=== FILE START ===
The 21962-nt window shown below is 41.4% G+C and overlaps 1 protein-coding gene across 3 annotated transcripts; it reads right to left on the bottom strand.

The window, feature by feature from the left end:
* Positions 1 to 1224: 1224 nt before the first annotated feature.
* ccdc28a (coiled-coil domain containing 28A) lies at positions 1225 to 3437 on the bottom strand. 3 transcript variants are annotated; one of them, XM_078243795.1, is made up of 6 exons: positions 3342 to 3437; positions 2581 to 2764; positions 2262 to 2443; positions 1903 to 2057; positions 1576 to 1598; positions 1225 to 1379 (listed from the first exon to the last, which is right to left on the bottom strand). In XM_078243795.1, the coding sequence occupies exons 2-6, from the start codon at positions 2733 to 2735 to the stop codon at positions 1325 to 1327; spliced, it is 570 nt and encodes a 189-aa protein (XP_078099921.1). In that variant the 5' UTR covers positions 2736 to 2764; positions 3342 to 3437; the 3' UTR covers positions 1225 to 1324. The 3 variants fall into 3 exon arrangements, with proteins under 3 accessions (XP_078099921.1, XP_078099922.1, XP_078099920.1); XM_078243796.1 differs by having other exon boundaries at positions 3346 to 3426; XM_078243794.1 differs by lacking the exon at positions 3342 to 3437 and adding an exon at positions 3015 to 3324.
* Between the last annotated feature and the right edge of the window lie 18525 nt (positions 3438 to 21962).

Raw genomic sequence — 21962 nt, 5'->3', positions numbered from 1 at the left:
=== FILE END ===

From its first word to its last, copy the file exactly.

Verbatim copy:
The 21962-nt window shown below is 41.4% G+C and overlaps 1 protein-coding gene across 3 annotated transcripts; it reads right to left on the bottom strand.

The window, feature by feature from the left end:
* Positions 1 to 1224: 1224 nt before the first annotated feature.
* ccdc28a (coiled-coil domain containing 28A) lies at positions 1225 to 3437 on the bottom strand. 3 transcript variants are annotated; one of them, XM_078243795.1, is made up of 6 exons: positions 3342 to 3437; positions 2581 to 2764; positions 2262 to 2443; positions 1903 to 2057; positions 1576 to 1598; positions 1225 to 1379 (listed from the first exon to the last, which is right to left on the bottom strand). In XM_078243795.1, the coding sequence occupies exons 2-6, from the start codon at positions 2733 to 2735 to the stop codon at positions 1325 to 1327; spliced, it is 570 nt and encodes a 189-aa protein (XP_078099921.1). In that variant the 5' UTR covers positions 2736 to 2764; positions 3342 to 3437; the 3' UTR covers positions 1225 to 1324. The 3 variants fall into 3 exon arrangements, with proteins under 3 accessions (XP_078099921.1, XP_078099922.1, XP_078099920.1); XM_078243796.1 differs by having other exon boundaries at positions 3346 to 3426; XM_078243794.1 differs by lacking the exon at positions 3342 to 3437 and adding an exon at positions 3015 to 3324.
* Between the last annotated feature and the right edge of the window lie 18525 nt (positions 3438 to 21962).

Raw genomic sequence — 21962 nt, 5'->3', positions numbered from 1 at the left: